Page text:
It's a good question, and I don't pretend to have an answer. But I will say this:
A 40-day fast? A child who starts to fade and seems to be starving to death? Well, I'd say that intentionally withholding food to the point of causing death is not acceptable. Our bodies require food at all points of our lives, and to withhold food from someone to the point of feath is immoral.
Human sacrifice? Physical harm? Again, I would say that these are wrong. To physically assault another human as a "method of worship" is not something I would want to justify.
Now, here's where I would draw the line: A modern medical technique, which can only be developed by an advanced, industrialized society ought to be optional.
Progress is fine for those who want it, but I don't think "progress" ought to be mandatory. I don't like the idea of government forcing whatever is latest and greatest on my family. I would never take the step of trying to withhold progress from your family, should they wish to take advantage of insulin or chemotherapy -- but if some family were to tell me that their relationship with God requires them to pass up the latest medical techniques, I just don't see how (or why) society should force them.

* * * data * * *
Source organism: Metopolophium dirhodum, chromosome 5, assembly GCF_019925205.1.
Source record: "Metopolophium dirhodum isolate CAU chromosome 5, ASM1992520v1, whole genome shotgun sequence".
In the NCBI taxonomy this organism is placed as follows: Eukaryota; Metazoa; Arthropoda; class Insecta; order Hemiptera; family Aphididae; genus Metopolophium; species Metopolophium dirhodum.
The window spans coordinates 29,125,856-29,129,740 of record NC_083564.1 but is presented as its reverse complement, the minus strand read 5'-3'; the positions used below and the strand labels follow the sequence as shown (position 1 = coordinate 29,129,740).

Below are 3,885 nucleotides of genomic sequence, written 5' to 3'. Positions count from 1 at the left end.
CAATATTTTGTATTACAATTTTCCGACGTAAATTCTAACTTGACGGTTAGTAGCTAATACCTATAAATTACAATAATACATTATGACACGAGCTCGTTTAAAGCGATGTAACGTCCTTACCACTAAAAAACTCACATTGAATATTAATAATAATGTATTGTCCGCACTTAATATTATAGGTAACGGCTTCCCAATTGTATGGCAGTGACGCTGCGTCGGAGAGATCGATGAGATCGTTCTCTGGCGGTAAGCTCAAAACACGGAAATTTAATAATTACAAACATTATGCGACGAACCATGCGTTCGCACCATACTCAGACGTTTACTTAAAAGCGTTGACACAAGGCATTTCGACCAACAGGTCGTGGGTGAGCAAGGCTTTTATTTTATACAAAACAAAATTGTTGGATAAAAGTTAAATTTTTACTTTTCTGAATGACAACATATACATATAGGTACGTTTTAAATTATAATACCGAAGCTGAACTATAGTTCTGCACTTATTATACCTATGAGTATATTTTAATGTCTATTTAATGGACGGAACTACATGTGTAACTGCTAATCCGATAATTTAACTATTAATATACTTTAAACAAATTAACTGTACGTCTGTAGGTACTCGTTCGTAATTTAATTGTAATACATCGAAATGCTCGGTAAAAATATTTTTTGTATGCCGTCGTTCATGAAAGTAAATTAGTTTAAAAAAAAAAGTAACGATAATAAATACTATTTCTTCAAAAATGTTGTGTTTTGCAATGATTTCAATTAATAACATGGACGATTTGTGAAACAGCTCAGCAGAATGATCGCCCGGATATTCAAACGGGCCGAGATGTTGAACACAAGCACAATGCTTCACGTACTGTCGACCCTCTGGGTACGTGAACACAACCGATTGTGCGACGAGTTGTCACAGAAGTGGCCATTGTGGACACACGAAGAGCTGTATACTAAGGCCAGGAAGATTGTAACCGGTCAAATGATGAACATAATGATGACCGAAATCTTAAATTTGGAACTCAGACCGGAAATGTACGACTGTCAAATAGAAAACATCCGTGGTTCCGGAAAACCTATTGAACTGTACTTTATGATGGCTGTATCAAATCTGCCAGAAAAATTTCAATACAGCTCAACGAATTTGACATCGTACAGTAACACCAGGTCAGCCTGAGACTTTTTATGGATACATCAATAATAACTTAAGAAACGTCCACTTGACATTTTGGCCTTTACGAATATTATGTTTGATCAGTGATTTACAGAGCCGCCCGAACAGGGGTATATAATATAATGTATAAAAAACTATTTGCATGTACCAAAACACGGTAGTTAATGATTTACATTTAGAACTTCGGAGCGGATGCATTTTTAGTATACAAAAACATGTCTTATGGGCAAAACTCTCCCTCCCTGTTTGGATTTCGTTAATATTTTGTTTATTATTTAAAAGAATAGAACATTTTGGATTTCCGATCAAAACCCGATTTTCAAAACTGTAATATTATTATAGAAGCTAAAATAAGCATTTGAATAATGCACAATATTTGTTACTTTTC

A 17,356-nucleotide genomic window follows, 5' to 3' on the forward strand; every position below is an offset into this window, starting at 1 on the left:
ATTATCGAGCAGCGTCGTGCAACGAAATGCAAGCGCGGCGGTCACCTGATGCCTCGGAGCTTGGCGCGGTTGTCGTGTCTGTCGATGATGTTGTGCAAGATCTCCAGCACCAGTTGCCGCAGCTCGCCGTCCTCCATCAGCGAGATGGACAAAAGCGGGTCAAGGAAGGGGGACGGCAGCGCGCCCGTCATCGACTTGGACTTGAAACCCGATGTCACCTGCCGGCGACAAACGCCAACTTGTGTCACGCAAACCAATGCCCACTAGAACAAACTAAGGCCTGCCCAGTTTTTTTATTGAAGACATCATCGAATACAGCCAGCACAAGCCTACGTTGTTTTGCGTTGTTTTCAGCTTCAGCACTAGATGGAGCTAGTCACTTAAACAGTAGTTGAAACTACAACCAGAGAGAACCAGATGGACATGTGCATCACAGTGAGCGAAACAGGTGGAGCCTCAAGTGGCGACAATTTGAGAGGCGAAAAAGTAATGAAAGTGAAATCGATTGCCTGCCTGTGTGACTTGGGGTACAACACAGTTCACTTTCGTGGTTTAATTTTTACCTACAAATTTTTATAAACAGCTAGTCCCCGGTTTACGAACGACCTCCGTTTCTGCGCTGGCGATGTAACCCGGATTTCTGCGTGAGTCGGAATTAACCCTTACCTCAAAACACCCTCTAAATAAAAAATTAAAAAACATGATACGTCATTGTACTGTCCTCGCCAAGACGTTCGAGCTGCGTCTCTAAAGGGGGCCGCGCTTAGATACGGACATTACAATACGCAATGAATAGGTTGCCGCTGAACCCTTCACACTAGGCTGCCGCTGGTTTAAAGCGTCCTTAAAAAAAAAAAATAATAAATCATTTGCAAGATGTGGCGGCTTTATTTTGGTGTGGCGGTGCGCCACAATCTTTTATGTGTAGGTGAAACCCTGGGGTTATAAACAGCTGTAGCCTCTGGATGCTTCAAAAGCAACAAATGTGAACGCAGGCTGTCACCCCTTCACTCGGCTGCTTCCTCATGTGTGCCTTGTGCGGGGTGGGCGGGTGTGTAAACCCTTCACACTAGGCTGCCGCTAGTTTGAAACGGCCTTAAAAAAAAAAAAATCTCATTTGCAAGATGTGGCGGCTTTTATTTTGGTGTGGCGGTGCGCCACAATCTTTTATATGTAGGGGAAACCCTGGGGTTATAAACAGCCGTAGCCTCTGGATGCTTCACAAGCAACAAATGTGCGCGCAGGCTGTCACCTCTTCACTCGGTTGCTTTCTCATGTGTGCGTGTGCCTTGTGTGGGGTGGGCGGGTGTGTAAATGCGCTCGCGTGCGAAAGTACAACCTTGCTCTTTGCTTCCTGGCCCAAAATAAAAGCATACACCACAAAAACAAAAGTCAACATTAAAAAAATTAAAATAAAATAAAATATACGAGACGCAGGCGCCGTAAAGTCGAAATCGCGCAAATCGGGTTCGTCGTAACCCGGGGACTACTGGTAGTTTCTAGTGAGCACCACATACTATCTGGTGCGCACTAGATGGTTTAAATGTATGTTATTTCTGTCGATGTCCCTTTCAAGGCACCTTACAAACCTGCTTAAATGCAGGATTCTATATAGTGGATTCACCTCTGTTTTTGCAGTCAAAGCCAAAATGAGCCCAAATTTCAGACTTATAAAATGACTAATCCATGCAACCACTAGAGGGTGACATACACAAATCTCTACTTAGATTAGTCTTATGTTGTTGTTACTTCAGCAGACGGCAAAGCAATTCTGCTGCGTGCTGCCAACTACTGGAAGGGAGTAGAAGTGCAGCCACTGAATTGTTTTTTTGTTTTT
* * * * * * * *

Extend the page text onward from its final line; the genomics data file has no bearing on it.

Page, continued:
I would also say that this gets into socialized medicine and the cost of that. Cancer treatments are not cheap. I say I don't want it -- but government says I must have it. Okay. That means government will pay for it, right? Don't we run the risk of going down the road of unfunded mandates -- you MUST buy this level of healthcare! Or, alternatively, everyone's tax dollars will be used so that your sick child will get whatever medical care the government thinks is appropriate. Obama thinks like that -- but I don't.
On the basis of religious freedom, medical freedom, economic freedom, and personal responsibility, I think that choosing to pass up on medical care ought to be a legal option.
Okay, but passing up medical care on behalf on another who has no say so? Just as a person who claims to be a conscientious objector on religious grounds must defend that position with specific religious doctrine, the child’s parents must be able to defend THEIR belief that prayer and faith alone WILL work to heal their child. The Christian faith DOES NOT support that argument.